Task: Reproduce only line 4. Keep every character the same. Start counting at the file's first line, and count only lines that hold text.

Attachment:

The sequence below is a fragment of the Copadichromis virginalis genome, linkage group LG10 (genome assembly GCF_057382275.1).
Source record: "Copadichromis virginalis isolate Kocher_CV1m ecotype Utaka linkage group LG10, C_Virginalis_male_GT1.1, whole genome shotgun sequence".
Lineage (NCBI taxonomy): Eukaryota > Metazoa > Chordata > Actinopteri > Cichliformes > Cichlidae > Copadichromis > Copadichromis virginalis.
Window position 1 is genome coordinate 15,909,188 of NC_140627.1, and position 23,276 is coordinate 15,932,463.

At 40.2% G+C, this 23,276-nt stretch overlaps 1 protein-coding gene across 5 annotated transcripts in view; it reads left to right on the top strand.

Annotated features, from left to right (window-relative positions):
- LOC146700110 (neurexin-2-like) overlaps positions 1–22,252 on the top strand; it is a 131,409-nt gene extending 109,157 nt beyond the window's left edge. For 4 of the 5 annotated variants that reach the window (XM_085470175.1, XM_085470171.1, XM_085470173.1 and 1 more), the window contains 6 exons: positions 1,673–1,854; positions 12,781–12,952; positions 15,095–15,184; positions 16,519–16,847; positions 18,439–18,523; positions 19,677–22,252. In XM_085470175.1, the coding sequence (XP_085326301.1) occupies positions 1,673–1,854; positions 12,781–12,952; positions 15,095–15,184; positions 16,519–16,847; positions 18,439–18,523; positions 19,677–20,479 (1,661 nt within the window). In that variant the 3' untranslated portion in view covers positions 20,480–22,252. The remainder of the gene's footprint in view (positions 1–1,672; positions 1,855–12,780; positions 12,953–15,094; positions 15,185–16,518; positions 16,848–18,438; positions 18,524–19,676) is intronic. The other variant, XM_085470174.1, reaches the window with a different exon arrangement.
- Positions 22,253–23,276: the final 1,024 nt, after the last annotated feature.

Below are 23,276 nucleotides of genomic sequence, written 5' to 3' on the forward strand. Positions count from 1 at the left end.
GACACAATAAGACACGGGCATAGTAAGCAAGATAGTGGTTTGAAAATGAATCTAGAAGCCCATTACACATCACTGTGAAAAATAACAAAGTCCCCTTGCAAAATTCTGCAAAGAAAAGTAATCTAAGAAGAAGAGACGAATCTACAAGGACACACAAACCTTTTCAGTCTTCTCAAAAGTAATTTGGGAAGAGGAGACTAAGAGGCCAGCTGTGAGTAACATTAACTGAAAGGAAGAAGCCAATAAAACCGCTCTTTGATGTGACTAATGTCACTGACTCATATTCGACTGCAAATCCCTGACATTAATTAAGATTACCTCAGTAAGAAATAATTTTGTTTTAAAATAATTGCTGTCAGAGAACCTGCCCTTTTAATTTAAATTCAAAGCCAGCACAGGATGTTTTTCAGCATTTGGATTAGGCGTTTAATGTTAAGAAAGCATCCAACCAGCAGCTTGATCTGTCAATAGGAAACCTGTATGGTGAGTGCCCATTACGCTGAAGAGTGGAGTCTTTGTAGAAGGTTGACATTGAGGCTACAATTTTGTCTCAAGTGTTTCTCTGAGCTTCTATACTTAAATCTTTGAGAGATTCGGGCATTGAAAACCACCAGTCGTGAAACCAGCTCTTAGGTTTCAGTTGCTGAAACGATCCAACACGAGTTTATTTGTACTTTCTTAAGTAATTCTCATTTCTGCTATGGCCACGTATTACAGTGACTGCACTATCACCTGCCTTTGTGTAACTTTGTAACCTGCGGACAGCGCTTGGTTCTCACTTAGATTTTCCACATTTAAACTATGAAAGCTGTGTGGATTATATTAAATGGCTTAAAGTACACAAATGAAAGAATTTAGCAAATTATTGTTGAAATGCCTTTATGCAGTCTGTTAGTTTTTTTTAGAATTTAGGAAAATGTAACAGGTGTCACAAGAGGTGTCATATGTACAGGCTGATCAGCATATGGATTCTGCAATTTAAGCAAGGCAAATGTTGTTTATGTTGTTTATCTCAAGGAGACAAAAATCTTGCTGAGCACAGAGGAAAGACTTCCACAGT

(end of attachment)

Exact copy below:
Window position 1 is genome coordinate 15,909,188 of NC_140627.1, and position 23,276 is coordinate 15,932,463.